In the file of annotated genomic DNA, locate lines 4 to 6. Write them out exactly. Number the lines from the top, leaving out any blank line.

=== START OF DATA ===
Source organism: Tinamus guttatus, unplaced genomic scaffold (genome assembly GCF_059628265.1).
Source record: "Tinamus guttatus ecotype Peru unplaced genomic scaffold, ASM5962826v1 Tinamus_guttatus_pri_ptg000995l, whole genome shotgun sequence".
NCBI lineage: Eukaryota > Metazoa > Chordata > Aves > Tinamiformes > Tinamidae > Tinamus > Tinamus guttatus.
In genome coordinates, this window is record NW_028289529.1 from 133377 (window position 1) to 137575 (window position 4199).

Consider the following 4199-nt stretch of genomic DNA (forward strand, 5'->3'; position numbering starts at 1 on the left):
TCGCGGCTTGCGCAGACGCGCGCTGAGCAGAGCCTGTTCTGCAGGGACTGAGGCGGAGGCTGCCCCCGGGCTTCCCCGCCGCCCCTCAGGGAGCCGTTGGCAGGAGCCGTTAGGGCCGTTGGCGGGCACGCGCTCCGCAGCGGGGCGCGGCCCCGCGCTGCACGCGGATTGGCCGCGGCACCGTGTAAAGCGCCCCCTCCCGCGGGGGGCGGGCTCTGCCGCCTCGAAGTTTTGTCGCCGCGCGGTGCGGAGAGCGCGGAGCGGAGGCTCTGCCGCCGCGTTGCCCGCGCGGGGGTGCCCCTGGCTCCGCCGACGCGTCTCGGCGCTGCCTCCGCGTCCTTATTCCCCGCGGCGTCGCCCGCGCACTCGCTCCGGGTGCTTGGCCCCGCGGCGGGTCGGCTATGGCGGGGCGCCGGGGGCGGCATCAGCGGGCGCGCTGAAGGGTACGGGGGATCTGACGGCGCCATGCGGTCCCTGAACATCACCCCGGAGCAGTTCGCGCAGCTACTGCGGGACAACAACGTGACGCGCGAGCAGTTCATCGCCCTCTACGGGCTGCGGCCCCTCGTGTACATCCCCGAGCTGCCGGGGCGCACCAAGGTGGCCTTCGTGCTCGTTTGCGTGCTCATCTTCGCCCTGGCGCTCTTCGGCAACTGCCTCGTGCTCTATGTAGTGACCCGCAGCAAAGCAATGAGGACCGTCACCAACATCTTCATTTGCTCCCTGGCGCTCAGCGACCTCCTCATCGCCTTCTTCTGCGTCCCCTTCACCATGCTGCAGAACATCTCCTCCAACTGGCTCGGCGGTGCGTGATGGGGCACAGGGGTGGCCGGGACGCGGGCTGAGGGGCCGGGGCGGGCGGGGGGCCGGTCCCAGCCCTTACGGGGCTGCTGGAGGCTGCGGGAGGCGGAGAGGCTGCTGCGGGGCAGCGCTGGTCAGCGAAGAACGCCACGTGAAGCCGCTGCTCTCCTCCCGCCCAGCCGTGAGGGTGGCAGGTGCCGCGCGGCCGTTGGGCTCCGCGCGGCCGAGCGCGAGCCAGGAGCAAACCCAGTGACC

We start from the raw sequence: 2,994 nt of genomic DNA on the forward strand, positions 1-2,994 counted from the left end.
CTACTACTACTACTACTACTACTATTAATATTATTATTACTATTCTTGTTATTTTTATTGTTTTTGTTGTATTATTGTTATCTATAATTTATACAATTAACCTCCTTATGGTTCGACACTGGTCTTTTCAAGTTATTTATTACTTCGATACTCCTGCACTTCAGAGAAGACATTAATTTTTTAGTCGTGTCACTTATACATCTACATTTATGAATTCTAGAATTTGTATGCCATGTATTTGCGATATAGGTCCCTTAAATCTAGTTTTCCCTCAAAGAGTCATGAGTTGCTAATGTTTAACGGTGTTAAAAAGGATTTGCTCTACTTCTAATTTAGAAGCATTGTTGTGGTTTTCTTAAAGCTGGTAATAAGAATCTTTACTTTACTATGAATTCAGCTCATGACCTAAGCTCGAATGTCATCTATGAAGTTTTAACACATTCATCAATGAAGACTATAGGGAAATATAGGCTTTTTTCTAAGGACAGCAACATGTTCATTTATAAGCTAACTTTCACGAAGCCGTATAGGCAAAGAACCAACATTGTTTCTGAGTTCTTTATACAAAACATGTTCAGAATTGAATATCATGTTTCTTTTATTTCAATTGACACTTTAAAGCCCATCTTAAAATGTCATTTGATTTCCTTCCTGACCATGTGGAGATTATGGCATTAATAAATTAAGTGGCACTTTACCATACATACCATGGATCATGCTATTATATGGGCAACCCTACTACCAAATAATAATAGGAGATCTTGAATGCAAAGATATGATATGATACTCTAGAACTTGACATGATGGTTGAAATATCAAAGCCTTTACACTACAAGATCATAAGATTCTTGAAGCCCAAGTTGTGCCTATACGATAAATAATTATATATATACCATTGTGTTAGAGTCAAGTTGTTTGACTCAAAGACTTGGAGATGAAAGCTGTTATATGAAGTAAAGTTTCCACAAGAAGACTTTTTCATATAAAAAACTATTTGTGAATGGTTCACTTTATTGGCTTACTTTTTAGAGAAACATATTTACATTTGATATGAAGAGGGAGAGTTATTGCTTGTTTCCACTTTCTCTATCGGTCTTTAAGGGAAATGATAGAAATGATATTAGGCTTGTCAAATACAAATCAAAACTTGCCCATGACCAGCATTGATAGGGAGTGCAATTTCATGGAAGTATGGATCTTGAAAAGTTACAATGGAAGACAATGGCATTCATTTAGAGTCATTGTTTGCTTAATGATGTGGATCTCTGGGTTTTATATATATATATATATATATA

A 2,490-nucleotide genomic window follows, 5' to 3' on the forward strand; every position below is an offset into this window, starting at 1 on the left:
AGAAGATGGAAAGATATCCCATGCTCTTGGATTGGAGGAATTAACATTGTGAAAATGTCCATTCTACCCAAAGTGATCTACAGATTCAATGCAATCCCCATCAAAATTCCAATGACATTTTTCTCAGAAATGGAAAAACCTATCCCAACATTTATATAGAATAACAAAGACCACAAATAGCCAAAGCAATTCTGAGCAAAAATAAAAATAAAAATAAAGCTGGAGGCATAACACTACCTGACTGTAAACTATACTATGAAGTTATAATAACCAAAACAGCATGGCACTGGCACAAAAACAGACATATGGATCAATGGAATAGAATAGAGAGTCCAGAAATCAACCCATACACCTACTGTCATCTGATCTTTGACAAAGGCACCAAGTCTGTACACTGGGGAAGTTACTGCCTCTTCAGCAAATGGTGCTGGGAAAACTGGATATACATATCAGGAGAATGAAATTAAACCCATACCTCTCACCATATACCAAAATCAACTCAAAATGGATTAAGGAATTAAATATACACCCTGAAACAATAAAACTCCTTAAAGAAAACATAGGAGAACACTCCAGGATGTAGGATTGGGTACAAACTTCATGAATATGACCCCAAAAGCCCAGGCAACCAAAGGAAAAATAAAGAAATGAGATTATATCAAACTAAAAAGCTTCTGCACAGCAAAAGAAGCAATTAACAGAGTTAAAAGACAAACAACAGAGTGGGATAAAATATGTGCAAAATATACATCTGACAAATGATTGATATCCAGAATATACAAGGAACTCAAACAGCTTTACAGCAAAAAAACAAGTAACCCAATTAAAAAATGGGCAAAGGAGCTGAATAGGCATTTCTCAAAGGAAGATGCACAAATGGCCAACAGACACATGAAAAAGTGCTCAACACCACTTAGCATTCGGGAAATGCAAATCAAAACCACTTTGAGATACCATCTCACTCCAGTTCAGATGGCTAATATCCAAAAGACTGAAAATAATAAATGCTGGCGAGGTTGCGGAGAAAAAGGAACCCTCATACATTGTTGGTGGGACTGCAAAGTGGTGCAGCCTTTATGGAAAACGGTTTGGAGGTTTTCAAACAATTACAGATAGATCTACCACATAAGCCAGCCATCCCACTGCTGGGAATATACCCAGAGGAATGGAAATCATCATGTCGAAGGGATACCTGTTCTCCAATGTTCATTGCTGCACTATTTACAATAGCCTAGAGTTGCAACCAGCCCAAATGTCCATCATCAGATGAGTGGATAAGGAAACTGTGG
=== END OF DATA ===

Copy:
In genome coordinates, this window is record NW_028289529.1 from 133377 (window position 1) to 137575 (window position 4199).

Consider the following 4199-nt stretch of genomic DNA (forward strand, 5'->3'; position numbering starts at 1 on the left):
TCGCGGCTTGCGCAGACGCGCGCTGAGCAGAGCCTGTTCTGCAGGGACTGAGGCGGAGGCTGCCCCCGGGCTTCCCCGCCGCCCCTCAGGGAGCCGTTGGCAGGAGCCGTTAGGGCCGTTGGCGGGCACGCGCTCCGCAGCGGGGCGCGGCCCCGCGCTGCACGCGGATTGGCCGCGGCACCGTGTAAAGCGCCCCCTCCCGCGGGGGGCGGGCTCTGCCGCCTCGAAGTTTTGTCGCCGCGCGGTGCGGAGAGCGCGGAGCGGAGGCTCTGCCGCCGCGTTGCCCGCGCGGGGGTGCCCCTGGCTCCGCCGACGCGTCTCGGCGCTGCCTCCGCGTCCTTATTCCCCGCGGCGTCGCCCGCGCACTCGCTCCGGGTGCTTGGCCCCGCGGCGGGTCGGCTATGGCGGGGCGCCGGGGGCGGCATCAGCGGGCGCGCTGAAGGGTACGGGGGATCTGACGGCGCCATGCGGTCCCTGAACATCACCCCGGAGCAGTTCGCGCAGCTACTGCGGGACAACAACGTGACGCGCGAGCAGTTCATCGCCCTCTACGGGCTGCGGCCCCTCGTGTACATCCCCGAGCTGCCGGGGCGCACCAAGGTGGCCTTCGTGCTCGTTTGCGTGCTCATCTTCGCCCTGGCGCTCTTCGGCAACTGCCTCGTGCTCTATGTAGTGACCCGCAGCAAAGCAATGAGGACCGTCACCAACATCTTCATTTGCTCCCTGGCGCTCAGCGACCTCCTCATCGCCTTCTTCTGCGTCCCCTTCACCATGCTGCAGAACATCTCCTCCAACTGGCTCGGCGGTGCGTGATGGGGCACAGGGGTGGCCGGGACGCGGGCTGAGGGGCCGGGGCGGGCGGGGGGCCGGTCCCAGCCCTTACGGGGCTGCTGGAGGCTGCGGGAGGCGGAGAGGCTGCTGCGGGGCAGCGCTGGTCAGCGAAGAACGCCACGTGAAGCCGCTGCTCTCCTCCCGCCCAGCCGTGAGGGTGGCAGGTGCCGCGCGGCCGTTGGGCTCCGCGCGGCCGAGCGCGAGCCAGGAGCAAACCCAGTGACC